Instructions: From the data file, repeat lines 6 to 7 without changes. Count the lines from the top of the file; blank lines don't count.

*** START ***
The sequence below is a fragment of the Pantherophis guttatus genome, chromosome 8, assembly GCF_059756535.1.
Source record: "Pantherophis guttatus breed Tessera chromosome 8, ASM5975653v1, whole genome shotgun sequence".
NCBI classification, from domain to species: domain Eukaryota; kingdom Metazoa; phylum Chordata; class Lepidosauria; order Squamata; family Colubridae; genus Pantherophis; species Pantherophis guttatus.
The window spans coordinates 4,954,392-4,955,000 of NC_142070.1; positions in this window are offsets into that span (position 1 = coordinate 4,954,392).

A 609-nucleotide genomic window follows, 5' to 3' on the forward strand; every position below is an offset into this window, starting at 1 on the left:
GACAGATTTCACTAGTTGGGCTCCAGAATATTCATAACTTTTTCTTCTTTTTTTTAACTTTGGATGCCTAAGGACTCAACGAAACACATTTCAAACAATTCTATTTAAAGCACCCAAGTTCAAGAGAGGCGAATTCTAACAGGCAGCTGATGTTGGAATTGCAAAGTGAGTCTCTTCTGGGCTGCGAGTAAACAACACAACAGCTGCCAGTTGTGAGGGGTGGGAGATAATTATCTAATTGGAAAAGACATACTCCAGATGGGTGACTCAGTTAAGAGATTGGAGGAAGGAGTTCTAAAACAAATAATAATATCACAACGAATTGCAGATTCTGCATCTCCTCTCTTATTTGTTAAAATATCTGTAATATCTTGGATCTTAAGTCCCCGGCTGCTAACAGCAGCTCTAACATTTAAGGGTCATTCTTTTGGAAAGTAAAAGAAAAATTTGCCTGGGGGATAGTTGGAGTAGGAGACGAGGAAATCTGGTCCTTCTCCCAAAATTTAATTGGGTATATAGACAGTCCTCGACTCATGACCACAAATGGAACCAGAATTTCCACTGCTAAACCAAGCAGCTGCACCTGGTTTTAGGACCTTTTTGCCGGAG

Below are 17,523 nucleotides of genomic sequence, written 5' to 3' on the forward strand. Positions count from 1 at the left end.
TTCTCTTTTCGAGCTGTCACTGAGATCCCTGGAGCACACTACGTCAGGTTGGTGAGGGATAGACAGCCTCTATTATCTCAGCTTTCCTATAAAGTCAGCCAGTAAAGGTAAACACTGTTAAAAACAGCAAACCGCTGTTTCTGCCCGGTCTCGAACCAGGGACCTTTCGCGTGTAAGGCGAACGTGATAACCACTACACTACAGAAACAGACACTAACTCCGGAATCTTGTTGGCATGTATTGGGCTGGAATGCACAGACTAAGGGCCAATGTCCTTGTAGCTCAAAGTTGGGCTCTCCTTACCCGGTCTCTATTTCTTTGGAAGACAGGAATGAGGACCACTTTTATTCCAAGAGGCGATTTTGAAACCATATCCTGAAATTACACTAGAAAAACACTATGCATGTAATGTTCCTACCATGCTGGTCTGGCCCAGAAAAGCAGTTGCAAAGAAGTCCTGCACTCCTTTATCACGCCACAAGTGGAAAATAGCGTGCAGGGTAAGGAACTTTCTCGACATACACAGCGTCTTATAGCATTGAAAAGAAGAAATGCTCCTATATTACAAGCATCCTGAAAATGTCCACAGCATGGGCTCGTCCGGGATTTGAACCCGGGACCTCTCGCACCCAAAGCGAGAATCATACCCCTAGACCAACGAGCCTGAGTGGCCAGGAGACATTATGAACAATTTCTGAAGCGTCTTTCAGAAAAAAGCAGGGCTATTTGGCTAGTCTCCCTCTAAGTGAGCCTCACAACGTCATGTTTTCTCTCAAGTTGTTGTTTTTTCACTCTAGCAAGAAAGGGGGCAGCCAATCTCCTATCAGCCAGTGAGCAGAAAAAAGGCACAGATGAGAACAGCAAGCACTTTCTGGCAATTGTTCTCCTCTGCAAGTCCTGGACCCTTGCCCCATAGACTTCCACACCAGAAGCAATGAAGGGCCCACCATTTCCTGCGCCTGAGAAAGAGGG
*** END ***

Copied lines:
GACAGATTTCACTAGTTGGGCTCCAGAATATTCATAACTTTTTCTTCTTTTTTTTAACTTTGGATGCCTAAGGACTCAACGAAACACATTTCAAACAATTCTATTTAAAGCACCCAAGTTCAAGAGAGGCGAATTCTAACAGGCAGCTGATGTTGGAATTGCAAAGTGAGTCTCTTCTGGGCTGCGAGTAAACAACACAACAGCTGCCAGTTGTGAGGGGTGGGAGATAATTATCTAATTGGAAAAGACATACTCCAGATGGGTGACTCAGTTAAGAGATTGGAGGAAGGAGTTCTAAAACAAATAATAATATCACAACGAATTGCAGATTCTGCATCTCCTCTCTTATTTGTTAAAATATCTGTAATATCTTGGATCTTAAGTCCCCGGCTGCTAACAGCAGCTCTAACATTTAAGGGTCATTCTTTTGGAAAGTAAAAGAAAAATTTGCCTGGGGGATAGTTGGAGTAGGAGACGAGGAAATCTGGTCCTTCTCCCAAAATTTAATTGGGTATATAGACAGTCCTCGACTCATGACCACAAATGGAACCAGAATTTCCACTGCTAAACCAAGCAGCTGCACCTGGTTTTAGGACCTTTTTGCCGGAG

Below are 17,523 nucleotides of genomic sequence, written 5' to 3' on the forward strand. Positions count from 1 at the left end.